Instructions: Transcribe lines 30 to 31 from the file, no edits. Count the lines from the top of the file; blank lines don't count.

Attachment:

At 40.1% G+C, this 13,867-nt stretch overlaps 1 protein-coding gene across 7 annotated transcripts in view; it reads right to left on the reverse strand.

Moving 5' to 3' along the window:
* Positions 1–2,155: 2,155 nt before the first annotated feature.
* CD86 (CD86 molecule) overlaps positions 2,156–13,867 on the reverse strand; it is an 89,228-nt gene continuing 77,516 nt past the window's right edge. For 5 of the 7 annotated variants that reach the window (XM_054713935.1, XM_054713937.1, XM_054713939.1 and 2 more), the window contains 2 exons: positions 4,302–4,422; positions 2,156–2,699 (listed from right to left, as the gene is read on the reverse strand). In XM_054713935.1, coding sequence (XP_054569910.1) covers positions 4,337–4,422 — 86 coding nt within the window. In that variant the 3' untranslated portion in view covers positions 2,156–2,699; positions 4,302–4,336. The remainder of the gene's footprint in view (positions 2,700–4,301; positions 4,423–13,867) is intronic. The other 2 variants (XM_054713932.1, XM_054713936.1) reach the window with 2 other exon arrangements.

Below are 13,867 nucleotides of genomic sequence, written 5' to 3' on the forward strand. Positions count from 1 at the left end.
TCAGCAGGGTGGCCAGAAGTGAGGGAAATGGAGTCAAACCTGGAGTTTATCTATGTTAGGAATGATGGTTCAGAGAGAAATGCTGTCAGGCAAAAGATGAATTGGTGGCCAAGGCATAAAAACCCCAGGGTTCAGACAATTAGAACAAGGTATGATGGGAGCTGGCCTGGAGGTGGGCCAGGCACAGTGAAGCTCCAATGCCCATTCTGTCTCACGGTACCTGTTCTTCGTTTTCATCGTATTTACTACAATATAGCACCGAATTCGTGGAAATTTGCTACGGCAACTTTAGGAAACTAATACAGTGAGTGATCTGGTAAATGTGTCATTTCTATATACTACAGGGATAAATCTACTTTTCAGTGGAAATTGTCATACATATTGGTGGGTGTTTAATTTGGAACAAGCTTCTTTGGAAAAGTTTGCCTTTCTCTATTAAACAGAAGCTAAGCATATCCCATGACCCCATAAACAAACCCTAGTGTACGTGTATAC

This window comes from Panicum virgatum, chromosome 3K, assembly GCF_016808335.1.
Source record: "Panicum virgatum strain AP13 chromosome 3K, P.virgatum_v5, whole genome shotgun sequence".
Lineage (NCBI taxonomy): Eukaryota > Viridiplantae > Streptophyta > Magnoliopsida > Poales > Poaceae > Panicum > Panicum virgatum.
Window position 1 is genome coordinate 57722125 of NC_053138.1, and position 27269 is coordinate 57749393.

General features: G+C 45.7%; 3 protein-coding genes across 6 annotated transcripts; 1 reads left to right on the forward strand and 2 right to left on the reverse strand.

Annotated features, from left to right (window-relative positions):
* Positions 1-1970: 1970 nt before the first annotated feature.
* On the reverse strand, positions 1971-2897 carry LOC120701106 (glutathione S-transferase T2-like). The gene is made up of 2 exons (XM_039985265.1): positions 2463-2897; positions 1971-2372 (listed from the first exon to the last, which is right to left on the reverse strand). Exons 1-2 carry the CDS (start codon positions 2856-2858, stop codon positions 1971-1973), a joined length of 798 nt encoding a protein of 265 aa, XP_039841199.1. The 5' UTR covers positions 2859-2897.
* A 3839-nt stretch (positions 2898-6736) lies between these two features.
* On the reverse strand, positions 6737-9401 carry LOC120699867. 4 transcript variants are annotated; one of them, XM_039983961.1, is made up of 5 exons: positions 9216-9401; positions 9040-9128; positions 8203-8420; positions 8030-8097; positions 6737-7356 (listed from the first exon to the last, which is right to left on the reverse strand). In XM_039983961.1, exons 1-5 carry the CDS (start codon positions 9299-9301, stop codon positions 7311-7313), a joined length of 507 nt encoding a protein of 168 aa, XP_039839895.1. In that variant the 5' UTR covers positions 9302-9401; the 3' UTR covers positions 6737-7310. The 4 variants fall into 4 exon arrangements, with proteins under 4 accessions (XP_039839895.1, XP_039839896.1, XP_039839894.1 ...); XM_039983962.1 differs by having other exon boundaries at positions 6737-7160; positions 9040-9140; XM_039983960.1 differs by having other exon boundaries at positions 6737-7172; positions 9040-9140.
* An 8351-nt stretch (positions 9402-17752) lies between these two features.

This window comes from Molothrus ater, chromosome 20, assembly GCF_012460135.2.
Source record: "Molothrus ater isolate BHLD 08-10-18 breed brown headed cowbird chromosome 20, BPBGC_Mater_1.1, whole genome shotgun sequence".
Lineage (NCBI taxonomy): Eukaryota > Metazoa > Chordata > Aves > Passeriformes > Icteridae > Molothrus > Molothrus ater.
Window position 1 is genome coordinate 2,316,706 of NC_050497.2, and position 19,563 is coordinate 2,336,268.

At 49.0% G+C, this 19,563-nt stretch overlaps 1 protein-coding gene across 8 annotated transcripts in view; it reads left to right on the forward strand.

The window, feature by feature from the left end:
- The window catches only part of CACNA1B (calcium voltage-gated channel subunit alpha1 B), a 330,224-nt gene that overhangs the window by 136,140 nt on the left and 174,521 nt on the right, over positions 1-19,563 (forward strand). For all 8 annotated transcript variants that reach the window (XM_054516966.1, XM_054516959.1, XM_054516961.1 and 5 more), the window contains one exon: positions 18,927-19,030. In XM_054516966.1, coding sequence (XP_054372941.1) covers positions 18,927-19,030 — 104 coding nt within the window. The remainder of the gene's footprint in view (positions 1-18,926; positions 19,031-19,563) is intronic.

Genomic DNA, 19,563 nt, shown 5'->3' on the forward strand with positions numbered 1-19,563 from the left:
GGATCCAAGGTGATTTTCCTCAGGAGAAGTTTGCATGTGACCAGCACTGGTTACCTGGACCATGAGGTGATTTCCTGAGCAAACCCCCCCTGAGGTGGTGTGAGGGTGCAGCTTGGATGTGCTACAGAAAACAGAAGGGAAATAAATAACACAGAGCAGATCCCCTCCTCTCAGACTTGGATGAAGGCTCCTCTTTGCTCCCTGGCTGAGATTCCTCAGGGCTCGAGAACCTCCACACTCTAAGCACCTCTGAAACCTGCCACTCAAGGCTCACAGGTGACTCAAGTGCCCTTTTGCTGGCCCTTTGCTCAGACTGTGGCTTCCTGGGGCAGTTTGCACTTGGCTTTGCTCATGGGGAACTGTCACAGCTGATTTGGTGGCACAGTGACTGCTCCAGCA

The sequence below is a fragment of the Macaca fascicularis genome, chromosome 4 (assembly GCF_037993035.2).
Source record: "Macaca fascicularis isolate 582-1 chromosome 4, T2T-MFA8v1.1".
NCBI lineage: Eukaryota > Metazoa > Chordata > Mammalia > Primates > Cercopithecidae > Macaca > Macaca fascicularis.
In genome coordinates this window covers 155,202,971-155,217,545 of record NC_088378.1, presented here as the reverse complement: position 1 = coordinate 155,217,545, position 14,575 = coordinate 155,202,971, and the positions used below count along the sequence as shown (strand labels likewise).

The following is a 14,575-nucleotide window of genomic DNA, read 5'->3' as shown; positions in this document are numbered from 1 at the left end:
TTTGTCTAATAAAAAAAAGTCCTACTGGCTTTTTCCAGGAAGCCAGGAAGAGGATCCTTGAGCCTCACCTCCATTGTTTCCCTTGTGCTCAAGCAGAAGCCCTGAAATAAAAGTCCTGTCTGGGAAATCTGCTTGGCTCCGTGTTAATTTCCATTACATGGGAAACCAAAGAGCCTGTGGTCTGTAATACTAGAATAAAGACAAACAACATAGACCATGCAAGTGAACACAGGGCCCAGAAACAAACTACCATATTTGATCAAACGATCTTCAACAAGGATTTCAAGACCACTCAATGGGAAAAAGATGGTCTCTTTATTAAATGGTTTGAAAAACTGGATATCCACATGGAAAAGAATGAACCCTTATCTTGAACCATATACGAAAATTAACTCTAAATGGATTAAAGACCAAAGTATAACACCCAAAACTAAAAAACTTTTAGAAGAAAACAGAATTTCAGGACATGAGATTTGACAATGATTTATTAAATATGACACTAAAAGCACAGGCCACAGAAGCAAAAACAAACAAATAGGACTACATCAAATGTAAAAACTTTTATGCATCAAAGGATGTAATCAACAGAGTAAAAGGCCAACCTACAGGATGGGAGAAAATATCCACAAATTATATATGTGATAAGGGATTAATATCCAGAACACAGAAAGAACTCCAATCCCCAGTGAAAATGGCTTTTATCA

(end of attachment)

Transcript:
In genome coordinates this window covers 155,202,971-155,217,545 of record NC_088378.1, presented here as the reverse complement: position 1 = coordinate 155,217,545, position 14,575 = coordinate 155,202,971, and the positions used below count along the sequence as shown (strand labels likewise).

The following is a 14,575-nucleotide window of genomic DNA, read 5'->3' as shown; positions in this document are numbered from 1 at the left end: